Location: 100 Mckenney
Avenue, St. Albert
Owners: Ingrid Machtemes
What you’ll discover:
fabric, notions, classes, community
Her Passion: Unlocking creativity and using it to make a difference
The building is a former gas station that Machtemes converted into a quilter’s paradise
|Think quilting is only for “certain types?” Ingrid Machtemes, the creative force behind Quiltessentials, disagrees. And she’s not just guessing. Her customers include students, -professionals, couples, grandparents and, yes, men. Machtemes also doesn’t buy into quilting as boring. Neither will you after setting foot inside the colourful world she’s created. But before stepping too far in, take a look up. You’ll see a quote on her store wall that says, “Only she who attempts the absurd can achieve the impossible.” After you meet Machtemes and her staff, you too will be convinced that no project’s impossible.|
We had the pleasure of chatting with Machtemes on one of the very last days of summer. As you’re about to discover, we left all fired up and raring to sew. Take a look.
“I don’t think there’s a thing I do without creativity.” That attitude is the creative spark behind everything that Machtemes brings to life. And it’s an accomplished list. On it is having owned a pottery studio for 22 years. As satisfying as that was, she kept coming back to quilting because it connected her to more people. And that’s an important part of Machtemes’ life: “Sharing is a gift to others, but it gives back, too.” It’s a philosophy she applies to sharing knowledge, too. “Technology makes creativity more fun, interesting and easier.” Machtemes tries new tools and ideas so that she can let her customers know if things work. “Just because quilting is a traditional art doesn’t mean we can’t change how we do it. We lead busy lives, so if you can feed the creativity you need, but in a way that gives you time to enjoy the process, that’s a good thing.”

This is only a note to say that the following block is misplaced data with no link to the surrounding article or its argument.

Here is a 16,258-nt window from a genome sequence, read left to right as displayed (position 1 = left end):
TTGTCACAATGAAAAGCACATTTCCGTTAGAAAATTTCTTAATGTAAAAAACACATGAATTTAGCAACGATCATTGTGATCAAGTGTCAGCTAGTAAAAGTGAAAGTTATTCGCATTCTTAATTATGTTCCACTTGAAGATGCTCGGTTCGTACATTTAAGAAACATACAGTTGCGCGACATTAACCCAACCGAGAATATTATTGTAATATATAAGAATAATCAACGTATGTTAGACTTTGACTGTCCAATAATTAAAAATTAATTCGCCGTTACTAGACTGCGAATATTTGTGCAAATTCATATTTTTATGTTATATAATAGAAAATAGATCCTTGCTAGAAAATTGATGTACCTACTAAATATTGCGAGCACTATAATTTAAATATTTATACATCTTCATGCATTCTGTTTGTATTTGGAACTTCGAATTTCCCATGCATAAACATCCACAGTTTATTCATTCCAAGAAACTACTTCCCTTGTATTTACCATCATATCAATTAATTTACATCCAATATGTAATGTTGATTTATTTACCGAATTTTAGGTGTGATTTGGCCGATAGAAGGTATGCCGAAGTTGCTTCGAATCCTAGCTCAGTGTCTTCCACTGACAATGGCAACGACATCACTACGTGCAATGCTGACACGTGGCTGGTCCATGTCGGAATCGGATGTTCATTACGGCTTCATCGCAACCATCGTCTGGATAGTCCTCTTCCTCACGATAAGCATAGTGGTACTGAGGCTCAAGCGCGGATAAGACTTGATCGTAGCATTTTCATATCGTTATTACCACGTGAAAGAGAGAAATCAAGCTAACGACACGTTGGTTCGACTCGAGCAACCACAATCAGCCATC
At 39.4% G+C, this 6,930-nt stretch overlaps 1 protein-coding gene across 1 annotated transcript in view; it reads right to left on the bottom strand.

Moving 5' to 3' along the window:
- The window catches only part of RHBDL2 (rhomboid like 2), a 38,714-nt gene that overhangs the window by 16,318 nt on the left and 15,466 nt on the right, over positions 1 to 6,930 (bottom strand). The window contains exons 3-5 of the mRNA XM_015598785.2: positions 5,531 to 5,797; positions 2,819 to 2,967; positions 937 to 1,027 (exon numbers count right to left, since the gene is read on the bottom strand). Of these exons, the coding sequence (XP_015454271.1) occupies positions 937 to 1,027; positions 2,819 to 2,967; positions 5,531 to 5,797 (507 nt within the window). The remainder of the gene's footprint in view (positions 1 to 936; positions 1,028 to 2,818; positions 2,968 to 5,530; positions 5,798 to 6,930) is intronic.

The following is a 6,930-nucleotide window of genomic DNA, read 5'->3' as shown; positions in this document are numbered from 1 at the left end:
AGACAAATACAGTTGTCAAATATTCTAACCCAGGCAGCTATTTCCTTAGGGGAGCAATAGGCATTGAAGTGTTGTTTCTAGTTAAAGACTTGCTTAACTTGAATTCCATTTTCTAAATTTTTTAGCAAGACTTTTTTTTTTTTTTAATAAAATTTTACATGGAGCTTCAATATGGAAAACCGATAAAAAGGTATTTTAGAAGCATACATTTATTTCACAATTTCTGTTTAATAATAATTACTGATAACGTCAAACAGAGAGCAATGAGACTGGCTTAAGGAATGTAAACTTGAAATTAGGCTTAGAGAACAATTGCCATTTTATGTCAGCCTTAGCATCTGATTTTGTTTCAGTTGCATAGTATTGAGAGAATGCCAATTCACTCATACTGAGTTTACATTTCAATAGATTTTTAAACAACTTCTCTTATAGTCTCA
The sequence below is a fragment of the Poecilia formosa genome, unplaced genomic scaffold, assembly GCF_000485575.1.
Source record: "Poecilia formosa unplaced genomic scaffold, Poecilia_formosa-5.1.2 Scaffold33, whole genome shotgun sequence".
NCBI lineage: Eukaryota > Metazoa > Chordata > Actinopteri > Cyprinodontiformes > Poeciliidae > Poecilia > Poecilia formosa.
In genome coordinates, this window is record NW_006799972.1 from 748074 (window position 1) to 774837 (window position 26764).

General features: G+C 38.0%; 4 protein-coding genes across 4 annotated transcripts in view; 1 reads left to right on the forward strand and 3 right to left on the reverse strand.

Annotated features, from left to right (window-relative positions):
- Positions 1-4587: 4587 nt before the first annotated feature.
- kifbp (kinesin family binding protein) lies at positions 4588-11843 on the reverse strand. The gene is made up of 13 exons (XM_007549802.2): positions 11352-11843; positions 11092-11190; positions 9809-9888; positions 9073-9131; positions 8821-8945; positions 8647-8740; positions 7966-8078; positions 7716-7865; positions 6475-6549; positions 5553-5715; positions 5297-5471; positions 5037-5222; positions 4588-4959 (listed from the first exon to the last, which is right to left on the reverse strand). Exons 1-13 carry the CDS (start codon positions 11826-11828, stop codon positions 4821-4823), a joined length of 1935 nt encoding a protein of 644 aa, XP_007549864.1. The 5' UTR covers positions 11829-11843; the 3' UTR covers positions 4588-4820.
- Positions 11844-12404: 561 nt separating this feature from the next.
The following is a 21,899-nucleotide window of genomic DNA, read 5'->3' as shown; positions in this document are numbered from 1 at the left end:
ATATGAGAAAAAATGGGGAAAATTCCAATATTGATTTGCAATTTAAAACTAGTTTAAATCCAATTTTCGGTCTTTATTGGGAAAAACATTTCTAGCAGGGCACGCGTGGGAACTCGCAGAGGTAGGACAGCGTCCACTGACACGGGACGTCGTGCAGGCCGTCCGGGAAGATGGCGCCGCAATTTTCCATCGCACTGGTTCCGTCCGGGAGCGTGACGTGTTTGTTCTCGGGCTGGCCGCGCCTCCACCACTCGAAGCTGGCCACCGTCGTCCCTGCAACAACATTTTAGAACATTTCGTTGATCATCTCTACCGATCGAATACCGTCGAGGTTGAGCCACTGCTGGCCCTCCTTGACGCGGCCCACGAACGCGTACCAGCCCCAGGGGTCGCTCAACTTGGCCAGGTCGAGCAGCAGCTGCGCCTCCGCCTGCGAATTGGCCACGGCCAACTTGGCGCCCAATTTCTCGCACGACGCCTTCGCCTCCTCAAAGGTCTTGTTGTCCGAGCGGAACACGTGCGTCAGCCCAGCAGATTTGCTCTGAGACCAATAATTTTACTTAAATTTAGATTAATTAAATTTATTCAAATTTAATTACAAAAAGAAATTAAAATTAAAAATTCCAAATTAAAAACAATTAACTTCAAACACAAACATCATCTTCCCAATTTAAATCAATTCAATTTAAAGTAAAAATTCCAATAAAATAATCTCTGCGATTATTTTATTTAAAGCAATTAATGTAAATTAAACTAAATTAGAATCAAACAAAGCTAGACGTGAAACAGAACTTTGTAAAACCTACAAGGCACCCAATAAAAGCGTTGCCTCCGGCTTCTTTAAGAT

Not surprisingly, Machtemes surrounds herself with creative people. All her employees, including her son who works at the store part-time, are dedicated to sharing their knowledge with customers. Machtemes, who believes that everyone can learn to be creative if it’s nurtured, wants customers to enjoy the creative process when they visit. So whether you’re popping in to pick up a few more spools of thread or are visiting to begin a new project, her staff is there to help at every stage. Classes and workshops are also offered to give beginners and experienced hands a chance to try new techniques and technologies. “We work with every level of experience,” says Machtemes. “It’s our job to help make it work.” In the process, they build relationships that spread into the community.
Even as Machtemes creates a community within her store, she and her staff never lose sight of the community outside our city. She regularly donates materials to quilting and charity groups in the Edmonton area, which allows her to connect those who create with those in need. During our visit, she recalled a story of an elementary class that wanted to give a quilt to an eight-year-old classmate who had just lost both his parents. Machtemes made some calls, and the community quickly found a solution to make sure he would get his quilt. The staff at Quiltessentials are told these personal stories often, usually when customers come looking for material for a special project. “We need to be creative, live life and make a difference. At the end of the day, I know that what I do has touched somebody and made someone happy,” says Machtemes. To that we say, way to sew. t8n
You can’t be creative in a box, so having a chance to share is a good way to nurture creativity.
It’s sharing our work as a community that makes us feel good.